To test the new thrusters, the team mounted two of the soda-can sized units to a small test frame inside the large sounding rocket. The team will determine if exhaust plumes from the thrusters contaminated a nearby optical sensor. If the thrusters burn clean, the technology could revolutionize the space industry.
USU Named Top Producer of Fulbright Scholars
USU was named one of the Top 10 Fulbright U.S. Scholars producing research institutions by the U.S. Department of State’s Bureau of Educational and Cultural Affairs. The university is the second-largest producer of Fulbright scholars in the Western states.
“The Fulbright grants have empowered us to do research with lasting impact on communities and nations worldwide,” said USU President Noelle Cockett.
The USU Fulbright Scholars 2017-2018 Academic Year
- Alan Blackstock, English, USU-Uintah Basin – literature in Ecuador at the University of Cuenca.
- Daniel Holland, Marketing and Strategy – entrepreneurship in Japan at the Kyoto University of Foreign Studies.
- Nancy Hyde, Office of Global Engagement – international education in South Korea at the Korean-American Educational Commission.
- Randal Martin, Civil and Environmental Engineering – environmental engineering in West Bank at An-Najah National University.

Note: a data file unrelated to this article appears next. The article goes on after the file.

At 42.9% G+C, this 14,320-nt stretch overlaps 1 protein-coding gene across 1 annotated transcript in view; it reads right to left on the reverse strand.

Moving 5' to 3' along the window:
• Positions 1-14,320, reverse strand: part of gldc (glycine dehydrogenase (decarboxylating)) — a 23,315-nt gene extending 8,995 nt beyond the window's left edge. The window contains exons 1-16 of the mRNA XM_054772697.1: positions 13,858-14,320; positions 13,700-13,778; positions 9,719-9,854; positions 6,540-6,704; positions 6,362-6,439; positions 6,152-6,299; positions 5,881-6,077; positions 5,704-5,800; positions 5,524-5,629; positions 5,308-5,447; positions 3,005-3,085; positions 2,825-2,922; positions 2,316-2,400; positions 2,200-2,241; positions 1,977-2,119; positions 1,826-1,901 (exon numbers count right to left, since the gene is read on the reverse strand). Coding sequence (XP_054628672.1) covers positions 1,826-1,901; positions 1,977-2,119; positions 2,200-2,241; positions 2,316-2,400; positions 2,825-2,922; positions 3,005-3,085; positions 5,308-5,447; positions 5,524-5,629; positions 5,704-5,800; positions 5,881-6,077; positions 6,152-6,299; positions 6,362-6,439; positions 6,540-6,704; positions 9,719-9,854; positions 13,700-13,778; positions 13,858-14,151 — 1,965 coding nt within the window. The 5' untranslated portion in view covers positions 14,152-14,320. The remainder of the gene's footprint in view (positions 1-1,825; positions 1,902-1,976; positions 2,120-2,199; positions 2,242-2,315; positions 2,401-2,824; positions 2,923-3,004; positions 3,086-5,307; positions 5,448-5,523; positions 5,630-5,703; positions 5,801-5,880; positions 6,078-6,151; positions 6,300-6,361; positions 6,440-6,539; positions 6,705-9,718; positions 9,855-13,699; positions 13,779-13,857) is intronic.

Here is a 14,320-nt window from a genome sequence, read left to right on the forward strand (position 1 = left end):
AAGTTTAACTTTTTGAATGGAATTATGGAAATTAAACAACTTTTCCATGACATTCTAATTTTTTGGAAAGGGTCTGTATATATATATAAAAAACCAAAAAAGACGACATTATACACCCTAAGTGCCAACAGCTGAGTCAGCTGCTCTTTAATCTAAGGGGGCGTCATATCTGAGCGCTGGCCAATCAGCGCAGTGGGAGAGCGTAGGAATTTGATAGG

- Michael McFarland, Civil and Environmental Engineering – water pollution and environmental sciences in the Dominican Republic at Ibero-American University.
- Ann Roemer, Intensive English Language Institute – teaching English in Tanzania at University of Dodoma.
- Gilberto Urroz, Civil and Environmental Engineering – hydraulic engineering in Mexico at University of Sonora.
Utah State's Caine Dairy is Home to the Number One College Dairy Herd
For the second time, cows at the Caine Dairy Teaching and Research Center were ranked the number one college dairy herd in the nation by the Holstein Association USA.
The association’s classification scoring system is known as the official herd Breed Age Average and shows dairymen how their herd measures up against other registered Holstein herds in the industry. The magazine uses the scores to rank dairies by size and has a special category for college dairies.
“This notable recognition speaks not only to the expertise of our faculty, staff and students, but also their dedication to the daily operation of the Caine Dairy,” said Dirk Vanderwall, department head of Animal, Dairy and Veterinary Sciences. “Their collective efforts ensure that we are able to fulfill our teaching, research and Extension activities that support the dairy industry throughout Utah and well beyond.”